Volume 39 part 1 (April 1994)


JOHN K. WALTON AND JENNY SMITH, The Rhetoric of Community and the Business of Pleasure: the San Sebastián Waiters' Strike of 1920
Health and pleasure resorts constitute a distinctive, numerous and important kind of industrial town. But they, and the service industries which are central to their economies, have hardly been studied from a social conflict and industrial relations perspective. This paper opens out this theme by analysing a strike in the catering trades in San Sebastian, at the time Spain's largest and most prestigious seaside resort, at the height of the holiday season in August. The course of the strike is charted in its economic and political context, and the reasons for its outbreak, and for an ensuing attempt to escalate it into a local general strike, are analysed. Particular attention is paid to the status in the labour market of the camareros or hotel, restaurant and cafe waiters who withdrew their labour, and to reactions to the strike among local media who were deeply conscious of the importance to San Sebastian's staple industry of sustaining a carefully-constructed image of tranquillity and security. Comparisons are made with British resort experiences in the turbulent years between 1916 and 1921, and further work on this theme is urged, especially for this important period.

JOHN BELCHEM, "Freedom and Friendship to Ireland": Ribbonism in Early Nineteenth-Century Liverpool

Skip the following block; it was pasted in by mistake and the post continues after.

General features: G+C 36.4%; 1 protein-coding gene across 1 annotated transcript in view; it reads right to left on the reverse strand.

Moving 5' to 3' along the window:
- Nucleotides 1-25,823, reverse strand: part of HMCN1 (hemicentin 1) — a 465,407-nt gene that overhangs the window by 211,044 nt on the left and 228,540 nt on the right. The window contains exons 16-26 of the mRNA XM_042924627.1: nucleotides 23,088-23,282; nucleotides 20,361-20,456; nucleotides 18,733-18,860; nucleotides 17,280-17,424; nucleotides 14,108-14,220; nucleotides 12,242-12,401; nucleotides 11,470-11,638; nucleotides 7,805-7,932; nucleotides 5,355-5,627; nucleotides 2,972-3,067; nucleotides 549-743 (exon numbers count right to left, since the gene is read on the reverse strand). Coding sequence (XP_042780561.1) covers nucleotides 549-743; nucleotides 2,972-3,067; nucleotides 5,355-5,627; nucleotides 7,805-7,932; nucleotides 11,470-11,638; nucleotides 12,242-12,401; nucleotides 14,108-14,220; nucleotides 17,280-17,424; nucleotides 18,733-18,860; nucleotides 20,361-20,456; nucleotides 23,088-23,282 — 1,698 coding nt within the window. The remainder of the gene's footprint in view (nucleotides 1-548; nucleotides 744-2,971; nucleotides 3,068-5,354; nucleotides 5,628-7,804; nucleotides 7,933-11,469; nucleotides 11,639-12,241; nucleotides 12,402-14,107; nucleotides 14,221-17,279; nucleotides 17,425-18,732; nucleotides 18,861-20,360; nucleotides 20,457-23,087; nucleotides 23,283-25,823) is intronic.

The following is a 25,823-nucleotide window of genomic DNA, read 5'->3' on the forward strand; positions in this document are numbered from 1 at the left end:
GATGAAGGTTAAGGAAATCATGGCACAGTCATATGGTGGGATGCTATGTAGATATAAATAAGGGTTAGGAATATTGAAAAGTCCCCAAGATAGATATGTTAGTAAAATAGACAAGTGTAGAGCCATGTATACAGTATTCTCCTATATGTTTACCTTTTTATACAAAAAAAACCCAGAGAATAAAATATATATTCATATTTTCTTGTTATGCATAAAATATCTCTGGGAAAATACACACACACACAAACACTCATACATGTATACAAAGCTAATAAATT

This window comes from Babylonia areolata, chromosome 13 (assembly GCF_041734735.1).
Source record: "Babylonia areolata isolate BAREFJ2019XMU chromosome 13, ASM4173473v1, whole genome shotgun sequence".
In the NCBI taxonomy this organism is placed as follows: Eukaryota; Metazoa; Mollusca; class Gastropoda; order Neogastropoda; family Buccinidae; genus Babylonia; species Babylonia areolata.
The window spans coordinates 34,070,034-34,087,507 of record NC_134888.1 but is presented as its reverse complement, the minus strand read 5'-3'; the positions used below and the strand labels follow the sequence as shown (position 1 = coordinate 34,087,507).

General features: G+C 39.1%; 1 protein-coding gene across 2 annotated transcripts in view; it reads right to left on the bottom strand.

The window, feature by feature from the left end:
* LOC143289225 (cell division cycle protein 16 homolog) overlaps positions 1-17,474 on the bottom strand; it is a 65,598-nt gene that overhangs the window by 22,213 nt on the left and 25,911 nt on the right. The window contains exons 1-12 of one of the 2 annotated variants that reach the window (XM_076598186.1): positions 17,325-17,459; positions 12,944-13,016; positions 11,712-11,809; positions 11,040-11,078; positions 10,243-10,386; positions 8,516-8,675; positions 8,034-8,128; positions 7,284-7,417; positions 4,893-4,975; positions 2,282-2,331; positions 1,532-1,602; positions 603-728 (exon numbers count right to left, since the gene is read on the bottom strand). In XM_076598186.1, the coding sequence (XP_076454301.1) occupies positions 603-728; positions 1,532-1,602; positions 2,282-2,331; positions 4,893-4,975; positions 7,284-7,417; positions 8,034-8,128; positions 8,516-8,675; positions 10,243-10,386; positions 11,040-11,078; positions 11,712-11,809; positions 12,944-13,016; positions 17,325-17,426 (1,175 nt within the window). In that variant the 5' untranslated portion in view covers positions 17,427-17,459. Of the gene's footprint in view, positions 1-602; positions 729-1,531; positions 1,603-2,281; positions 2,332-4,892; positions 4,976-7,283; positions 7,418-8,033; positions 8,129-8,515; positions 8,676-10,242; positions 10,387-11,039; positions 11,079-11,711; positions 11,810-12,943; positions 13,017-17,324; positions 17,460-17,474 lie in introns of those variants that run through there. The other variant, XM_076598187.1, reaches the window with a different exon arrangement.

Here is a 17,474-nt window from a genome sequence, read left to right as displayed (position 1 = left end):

The paper examines the role of "nationalist" secret societies among the rapidly growing Irish community in Britain in the 1830s and 18408. The main port of entry, Liverpool occupied a pivotal role as the two main "Ribbon" societies developed secret networks to provide migrant members with political sanctuary and a range of "tramping" benefits. Through its welfare provision, offered irrespective of skill or trade, Ribbonism engendered a sense of identity wider than that of the familial and regional affiliations through which chain migration typically operated. A proactive influence among immigrant Irish Catholic workers, Ribbonism helped to construct a national or ethnic awareness, initiating the process by which ethnic-sectarian formations came to dominate popular politics in nineteenth-century Liverpool, the nation's second city. This ethnic associational culture was at least as functional, popular and inclusive as the class-based movements and party structures privileged in conventional British historiography.

JOYCE M. MASTBOOM, Guild or Union? A Case Study of Rural Dutch Weavers, 1682-1750
This article discusses the defensive actions taken by a group of weavers in the rural eastern Netherlands in response to changing economic conditions; in particular, how they successfully re-established their weavers' guild to protect them against aggressive local merchants who were out to lower payments for woven cloth. A guild, by organizing many individuals into a group, could wield much more power than separate weavers on their own. But that was not all. Local weavers were aware that economic circumstances had changed, and that a new charter would have to be adapted so that it addressed the problems they faced. Hence, the charter they drafted provided for a guild that had the outward appearance of the old form of craft organization. However, in addition to the usual regulations it contains clauses that are more reminiscent of a trade union than a guild. The result was an organization that the weavers could use effectively to fend off their growing dependence on and subordination to merchants.